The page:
Service Learning: Projects that Foster Legacies
Students signing up for Robin DeLugan's Anthropology 1: Introduction to Socio-cultural Anthropology probably weren't expecting to spend part of their class at the local mall.
But through the class' service-learning project, that's exactly what happened.
From the feedback I read, a lot of students got a lot out of it, said sophomore Martin MacLeod, 19, from the Bay Area. He's a business management major, but said his experience with the class and the project was so positive, he's taking DeLugan's upper-division course next year, and even decided to make anthropology his minor.
Service learning is not simply doing community service – it comes with a structured curriculum and specific objectives related to the class through which it is offered.
The Engineering Service Learning program has teams of engineering students working to solve issues for a variety of community groups, such as preparing databases for some, organizing and improving Web sites for others, and even finding an inexpensive and less-damaging lighting source for a small, underfunded mineral and gem museum.
But the 42 students in DeLugan's class aren't in the engineering program, so their project was different. Most worked on the Helping Hands Fair at the Merced Mall, an annual event that brings together social service and community organizations to educate people about resources and increase volunteerism.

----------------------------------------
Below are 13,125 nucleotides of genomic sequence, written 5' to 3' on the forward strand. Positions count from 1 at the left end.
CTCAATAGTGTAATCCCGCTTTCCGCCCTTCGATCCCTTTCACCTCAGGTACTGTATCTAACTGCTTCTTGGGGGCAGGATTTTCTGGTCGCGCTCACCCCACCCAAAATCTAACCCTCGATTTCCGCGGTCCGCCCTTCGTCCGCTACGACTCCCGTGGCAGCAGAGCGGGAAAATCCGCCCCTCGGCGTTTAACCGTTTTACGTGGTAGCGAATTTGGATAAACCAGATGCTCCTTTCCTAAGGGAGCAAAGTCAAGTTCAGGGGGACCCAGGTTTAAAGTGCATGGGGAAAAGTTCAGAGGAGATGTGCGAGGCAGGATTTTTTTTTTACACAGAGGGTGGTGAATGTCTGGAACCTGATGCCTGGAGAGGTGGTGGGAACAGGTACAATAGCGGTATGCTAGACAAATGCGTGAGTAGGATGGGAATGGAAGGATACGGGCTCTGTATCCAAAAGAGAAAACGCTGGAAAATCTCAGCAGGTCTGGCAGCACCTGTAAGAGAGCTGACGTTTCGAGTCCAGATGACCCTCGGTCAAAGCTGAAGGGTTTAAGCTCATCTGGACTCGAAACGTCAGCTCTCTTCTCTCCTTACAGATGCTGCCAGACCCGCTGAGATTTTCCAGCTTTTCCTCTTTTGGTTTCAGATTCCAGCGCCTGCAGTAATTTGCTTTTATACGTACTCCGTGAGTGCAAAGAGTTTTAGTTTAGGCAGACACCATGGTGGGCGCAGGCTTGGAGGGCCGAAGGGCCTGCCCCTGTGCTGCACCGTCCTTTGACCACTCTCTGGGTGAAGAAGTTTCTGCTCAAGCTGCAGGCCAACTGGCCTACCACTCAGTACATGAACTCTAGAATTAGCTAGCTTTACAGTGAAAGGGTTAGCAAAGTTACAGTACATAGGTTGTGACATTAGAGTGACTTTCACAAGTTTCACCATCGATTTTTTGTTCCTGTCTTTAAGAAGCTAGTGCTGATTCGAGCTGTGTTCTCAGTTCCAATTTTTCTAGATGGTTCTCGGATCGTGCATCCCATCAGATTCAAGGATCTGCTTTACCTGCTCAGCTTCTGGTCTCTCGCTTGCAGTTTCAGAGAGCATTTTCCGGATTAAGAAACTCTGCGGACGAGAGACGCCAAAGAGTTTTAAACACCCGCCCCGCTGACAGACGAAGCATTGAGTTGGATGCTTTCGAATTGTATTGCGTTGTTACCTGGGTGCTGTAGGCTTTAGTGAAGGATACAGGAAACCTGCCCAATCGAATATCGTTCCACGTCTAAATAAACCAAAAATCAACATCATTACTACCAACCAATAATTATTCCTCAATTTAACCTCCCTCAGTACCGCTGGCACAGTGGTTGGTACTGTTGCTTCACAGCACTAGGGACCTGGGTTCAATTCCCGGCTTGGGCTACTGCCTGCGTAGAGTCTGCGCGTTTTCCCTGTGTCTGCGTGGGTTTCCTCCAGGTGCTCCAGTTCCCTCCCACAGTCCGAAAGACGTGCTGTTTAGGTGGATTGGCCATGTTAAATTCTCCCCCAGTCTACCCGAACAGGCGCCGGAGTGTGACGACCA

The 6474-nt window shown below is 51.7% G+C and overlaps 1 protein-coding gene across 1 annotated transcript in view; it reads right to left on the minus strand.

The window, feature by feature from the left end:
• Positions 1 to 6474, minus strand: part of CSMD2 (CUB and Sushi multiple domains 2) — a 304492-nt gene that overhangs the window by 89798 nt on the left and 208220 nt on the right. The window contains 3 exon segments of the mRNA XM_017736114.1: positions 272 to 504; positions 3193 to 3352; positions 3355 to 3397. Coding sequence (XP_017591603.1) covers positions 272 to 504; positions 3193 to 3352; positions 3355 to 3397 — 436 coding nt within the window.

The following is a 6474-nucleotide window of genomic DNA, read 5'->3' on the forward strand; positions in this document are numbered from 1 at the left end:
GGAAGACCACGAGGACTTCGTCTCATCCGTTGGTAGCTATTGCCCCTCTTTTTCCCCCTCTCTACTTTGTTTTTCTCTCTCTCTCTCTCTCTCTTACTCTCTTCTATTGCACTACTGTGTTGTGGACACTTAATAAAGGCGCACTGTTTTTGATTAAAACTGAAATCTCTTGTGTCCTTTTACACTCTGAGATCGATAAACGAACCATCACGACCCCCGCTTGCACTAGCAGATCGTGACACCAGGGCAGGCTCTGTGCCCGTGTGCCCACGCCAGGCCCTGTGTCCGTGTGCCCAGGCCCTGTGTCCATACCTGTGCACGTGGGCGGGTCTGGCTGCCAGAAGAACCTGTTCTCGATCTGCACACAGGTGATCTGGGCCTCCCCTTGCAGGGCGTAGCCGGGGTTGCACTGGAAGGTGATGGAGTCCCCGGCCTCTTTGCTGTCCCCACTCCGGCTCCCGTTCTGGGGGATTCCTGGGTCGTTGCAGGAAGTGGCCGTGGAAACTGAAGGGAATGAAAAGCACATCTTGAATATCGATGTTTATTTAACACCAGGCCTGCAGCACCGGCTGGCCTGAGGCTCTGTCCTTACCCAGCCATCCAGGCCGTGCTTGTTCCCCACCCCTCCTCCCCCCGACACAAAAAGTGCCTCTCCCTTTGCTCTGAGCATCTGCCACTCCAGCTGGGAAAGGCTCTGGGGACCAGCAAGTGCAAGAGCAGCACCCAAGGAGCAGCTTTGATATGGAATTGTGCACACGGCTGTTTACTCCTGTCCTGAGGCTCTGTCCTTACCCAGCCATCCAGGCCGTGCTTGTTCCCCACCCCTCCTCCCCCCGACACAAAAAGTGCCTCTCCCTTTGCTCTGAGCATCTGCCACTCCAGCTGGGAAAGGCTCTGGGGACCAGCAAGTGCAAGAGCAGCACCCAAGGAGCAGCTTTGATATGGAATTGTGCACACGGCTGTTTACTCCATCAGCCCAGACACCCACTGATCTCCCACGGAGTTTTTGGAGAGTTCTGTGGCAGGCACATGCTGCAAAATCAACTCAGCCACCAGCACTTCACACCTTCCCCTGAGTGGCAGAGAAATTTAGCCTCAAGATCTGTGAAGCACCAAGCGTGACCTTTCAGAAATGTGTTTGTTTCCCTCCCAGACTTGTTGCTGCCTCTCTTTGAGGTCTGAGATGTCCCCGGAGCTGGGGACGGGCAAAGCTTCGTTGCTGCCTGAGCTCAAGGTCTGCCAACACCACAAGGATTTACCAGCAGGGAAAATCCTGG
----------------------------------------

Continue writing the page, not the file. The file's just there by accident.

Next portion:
DeLugan said her students assisted before, during and after the event, trying to help organizers find the most effective ways to present information about community resources. They interviewed participants and attendees, helped set up, manned booths, observed and compiled research data that fair organizers can use to make next year's fair even better.
MacLeod oversaw a lot of the work, and learned that in projects like this, everyone needs to be very observant and organized.
DeLugan said service-learning projects are something all professors can do, but it takes planning and work.
The projects are good for everyone involved. It's one way to forge stronger community-university partnerships and educate students not just about their class, but about the community.
A lot of students got a different perspective of Merced, MacLeod said. They saw that there is a lot going on, but you have to go out and get involved.